by Esther Animalu, staff reporter
Saggy jeans, loose-fitted hoodies, rugged footwear, a dark pigment and a slick hat tilted towards the side. This description alone is enough to alarm many police officers, and thus, cause them to suspect someone of committing an offense, due to the color of their skin. Racial profiling is becoming a growing epidemic for primarily African American and Hispanic males.
Boston police officers, who engaged in racially biased police-civilian interactions. It included cases of stops and frisks by predominantly targeting Hispanics and African Americans.
The growing differences between minorities and white officers need to be mended. Racial bias is stimulating growing protests, preconceived notions, and tension over the lives of African American males.
“Although racial profiling exists, I don’t think that it is a huge problem. I feel that if people learn to respect and tolerate each other, instead of making false assumptions based on appearances, then society will be a much safer place,” senior Heylin Hiciano said.
An alternative way that the trust can be reestablished is by de-escalating encounters with the police and minorities, and also by treating all citizens with respect, even during arrests. Based on Louisiana Weekly.com, it is reported that, “48 (40% of 120) of police accounts explicitly cite ‘suspicious behavior or appearance’ or traffic violations as the reason for their attempt to detain the person [an African American or Hispanic] who they eventually killed.”
As cases upon cases of African American males being unjustly profiled by white officers increase, it raises concern and worry in the black and brown community.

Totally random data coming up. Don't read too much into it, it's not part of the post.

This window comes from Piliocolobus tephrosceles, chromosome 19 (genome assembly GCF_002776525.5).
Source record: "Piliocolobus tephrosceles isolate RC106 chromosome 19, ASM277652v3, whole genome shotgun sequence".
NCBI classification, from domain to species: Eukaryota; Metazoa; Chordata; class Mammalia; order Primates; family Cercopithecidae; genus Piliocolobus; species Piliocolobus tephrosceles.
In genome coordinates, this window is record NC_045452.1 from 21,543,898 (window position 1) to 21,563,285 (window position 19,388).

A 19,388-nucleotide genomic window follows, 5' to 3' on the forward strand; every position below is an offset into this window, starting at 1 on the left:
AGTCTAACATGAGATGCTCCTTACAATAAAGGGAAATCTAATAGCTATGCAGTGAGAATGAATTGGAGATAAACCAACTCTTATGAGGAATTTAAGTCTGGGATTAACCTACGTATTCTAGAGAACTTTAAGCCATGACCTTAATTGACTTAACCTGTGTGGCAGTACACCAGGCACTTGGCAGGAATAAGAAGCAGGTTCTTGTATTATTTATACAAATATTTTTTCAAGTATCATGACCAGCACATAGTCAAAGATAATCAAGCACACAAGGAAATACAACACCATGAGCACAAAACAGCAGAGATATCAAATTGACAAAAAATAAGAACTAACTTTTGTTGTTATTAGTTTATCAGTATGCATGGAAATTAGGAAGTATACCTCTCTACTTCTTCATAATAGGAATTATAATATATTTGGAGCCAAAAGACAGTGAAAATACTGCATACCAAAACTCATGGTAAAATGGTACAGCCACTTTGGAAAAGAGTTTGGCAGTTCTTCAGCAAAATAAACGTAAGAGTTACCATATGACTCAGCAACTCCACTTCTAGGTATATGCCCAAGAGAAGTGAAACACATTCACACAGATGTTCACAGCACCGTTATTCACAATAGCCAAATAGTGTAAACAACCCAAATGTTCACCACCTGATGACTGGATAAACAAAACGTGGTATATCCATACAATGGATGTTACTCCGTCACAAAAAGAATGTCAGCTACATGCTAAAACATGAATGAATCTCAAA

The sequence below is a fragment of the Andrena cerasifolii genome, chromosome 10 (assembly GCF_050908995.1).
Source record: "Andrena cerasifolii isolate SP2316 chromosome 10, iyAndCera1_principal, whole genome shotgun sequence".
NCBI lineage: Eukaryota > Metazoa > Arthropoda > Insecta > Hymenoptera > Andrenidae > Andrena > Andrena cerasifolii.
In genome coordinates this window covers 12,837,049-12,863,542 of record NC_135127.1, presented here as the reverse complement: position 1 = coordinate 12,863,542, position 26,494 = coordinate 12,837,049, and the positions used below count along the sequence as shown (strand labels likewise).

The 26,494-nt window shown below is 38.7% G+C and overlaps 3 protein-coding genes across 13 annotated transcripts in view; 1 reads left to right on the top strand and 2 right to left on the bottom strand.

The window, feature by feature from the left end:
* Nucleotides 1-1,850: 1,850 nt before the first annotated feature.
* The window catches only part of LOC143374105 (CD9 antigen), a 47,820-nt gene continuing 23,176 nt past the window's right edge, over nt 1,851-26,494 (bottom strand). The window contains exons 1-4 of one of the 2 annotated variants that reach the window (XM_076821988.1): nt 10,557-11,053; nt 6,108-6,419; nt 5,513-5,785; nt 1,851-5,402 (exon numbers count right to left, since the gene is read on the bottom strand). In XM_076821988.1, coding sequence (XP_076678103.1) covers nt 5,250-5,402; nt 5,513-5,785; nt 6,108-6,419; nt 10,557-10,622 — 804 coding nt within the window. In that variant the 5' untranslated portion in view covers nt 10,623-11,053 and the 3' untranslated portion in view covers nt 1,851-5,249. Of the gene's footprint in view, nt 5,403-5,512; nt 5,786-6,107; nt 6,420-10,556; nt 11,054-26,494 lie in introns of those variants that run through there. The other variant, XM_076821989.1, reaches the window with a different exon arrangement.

“Racial profiling is a problem because people use stereotypes to judge other people, which is outrageous. There is a lot of gun violence in our society today, and people of darker complexions are usually the ones who are always targeted,” junior Alexia Kyriakakis said.
Documenting racial profiling is an uneasy process, since there’s a lot of loopholes to sweep this problem under the rug. Numerous people are questioning whether their brothers, uncles, fathers or even cousins could be the next victim in a high-profiled case, only because they fit into the stereotypical image of an African American or Hispanic in society.
An article written by LZ Granderson on CNN.com, stated that, “when you’ve been pulled over for no good reason as many times as I have; when you’ve been in handcuffs for no good reason as many times as I have; when you run out to buy some allergy medication and upon returning home, find yourself surrounded by four squad cars with flashing lights and all you can think about is how not to get shot, you learn not to trust cops.”
In order to rehabilitate trust towards the law, Hispanics and African Americans need to re-establish a stable and credible connection with white police officers.